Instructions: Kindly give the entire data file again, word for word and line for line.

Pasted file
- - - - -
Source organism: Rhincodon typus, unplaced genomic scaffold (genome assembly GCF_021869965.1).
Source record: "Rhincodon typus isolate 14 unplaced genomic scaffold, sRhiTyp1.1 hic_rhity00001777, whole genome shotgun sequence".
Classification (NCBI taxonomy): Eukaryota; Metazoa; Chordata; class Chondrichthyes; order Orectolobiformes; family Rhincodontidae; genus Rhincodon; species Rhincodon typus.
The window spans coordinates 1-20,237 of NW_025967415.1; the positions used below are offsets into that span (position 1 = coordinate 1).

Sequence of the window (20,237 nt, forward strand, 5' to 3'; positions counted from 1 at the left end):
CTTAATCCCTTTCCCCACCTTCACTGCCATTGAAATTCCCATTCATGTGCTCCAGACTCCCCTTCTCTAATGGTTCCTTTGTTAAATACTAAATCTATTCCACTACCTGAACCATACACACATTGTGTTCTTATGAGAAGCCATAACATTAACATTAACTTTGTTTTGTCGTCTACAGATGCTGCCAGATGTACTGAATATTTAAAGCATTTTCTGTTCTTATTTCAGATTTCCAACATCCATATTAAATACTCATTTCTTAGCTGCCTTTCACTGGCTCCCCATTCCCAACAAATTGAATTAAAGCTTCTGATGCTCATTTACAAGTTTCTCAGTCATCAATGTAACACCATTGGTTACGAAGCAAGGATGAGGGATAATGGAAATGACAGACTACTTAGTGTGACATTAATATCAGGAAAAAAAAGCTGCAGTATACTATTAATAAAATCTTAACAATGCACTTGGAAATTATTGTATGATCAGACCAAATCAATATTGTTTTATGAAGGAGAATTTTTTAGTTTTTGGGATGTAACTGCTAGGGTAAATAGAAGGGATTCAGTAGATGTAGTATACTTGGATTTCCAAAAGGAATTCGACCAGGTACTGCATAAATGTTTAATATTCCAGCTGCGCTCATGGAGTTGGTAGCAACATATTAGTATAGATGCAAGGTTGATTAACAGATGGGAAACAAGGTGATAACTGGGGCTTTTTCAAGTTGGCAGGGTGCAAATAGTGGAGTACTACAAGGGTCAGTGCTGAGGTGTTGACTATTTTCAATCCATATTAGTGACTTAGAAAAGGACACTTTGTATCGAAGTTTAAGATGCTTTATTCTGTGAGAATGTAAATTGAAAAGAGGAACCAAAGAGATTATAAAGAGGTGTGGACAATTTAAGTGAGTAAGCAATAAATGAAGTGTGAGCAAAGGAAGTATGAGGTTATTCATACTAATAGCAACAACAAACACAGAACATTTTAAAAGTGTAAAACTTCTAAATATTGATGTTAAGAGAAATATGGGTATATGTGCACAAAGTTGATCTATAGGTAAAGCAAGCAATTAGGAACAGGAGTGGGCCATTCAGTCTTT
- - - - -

Source organism: Rhincodon typus, unplaced genomic scaffold (genome assembly GCF_021869965.1).
Source record: "Rhincodon typus isolate 14 unplaced genomic scaffold, sRhiTyp1.1 hic_rhity00001777, whole genome shotgun sequence".
Classification (NCBI taxonomy): Eukaryota; Metazoa; Chordata; class Chondrichthyes; order Orectolobiformes; family Rhincodontidae; genus Rhincodon; species Rhincodon typus.
The window spans coordinates 1-20,237 of NW_025967415.1; the positions used below are offsets into that span (position 1 = coordinate 1).

Sequence of the window (20,237 nt, forward strand, 5' to 3'; positions counted from 1 at the left end):
CTTAATCCCTTTCCCCACCTTCACTGCCATTGAAATTCCCATTCATGTGCTCCAGACTCCCCTTCTCTAATGGTTCCTTTGTTAAATACTAAATCTATTCCACTACCTGAACCATACACACATTGTGTTCTTATGAGAAGCCATAACATTAACATTAACTTTGTTTTGTCGTCTACAGATGCTGCCAGATGTACTGAATATTTAAAGCATTTTCTGTTCTTATTTCAGATTTCCAACATCCATATTAAATACTCATTTCTTAGCTGCCTTTCACTGGCTCCCCATTCCCAACAAATTGAATTAAAGCTTCTGATGCTCATTTACAAGTTTCTCAGTCATCAATGTAACACCATTGGTTACGAAGCAAGGATGAGGGATAATGGAAATGACAGACTACTTAGTGTGACATTAATATCAGGAAAAAAAAGCTGCAGTATACTATTAATAAAATCTTAACAATGCACTTGGAAATTATTGTATGATCAGACCAAATCAATATTGTTTTATGAAGGAGAATTTTTTAGTTTTTGGGATGTAACTGCTAGGGTAAATAGAAGGGATTCAGTAGATGTAGTATACTTGGATTTCCAAAAGGAATTCGACCAGGTACTGCATAAATGTTTAATATTCCAGCTGCGCTCATGGAGTTGGTAGCAACATATTAGTATAGATGCAAGGTTGATTAACAGATGGGAAACAAGGTGATAACTGGGGCTTTTTCAAGTTGGCAGGGTGCAAATAGTGGAGTACTACAAGGGTCAGTGCTGAGGTGTTGACTATTTTCAATCCATATTAGTGACTTAGAAAAGGACACTTTGTATCGAAGTTTAAGATGCTTTATTCTGTGAGAATGTAAATTGAAAAGAGGAACCAAAGAGATTATAAAGAGGTGTGGACAATTTAAGTGAGTAAGCAATAAATGAAGTGTGAGCAAAGGAAGTATGAGGTTATTCATACTAATAGCAACAACAAACACAGAACATTTTAAAAGTGTAAAACTTCTAAATATTGATGTTAAGAGAAATATGGGTATATGTGCACAAAGTTGATCTATAGGTAAAGCAAGCAATTAGGAACAGGAGTGGGCCATTCAGTCTTT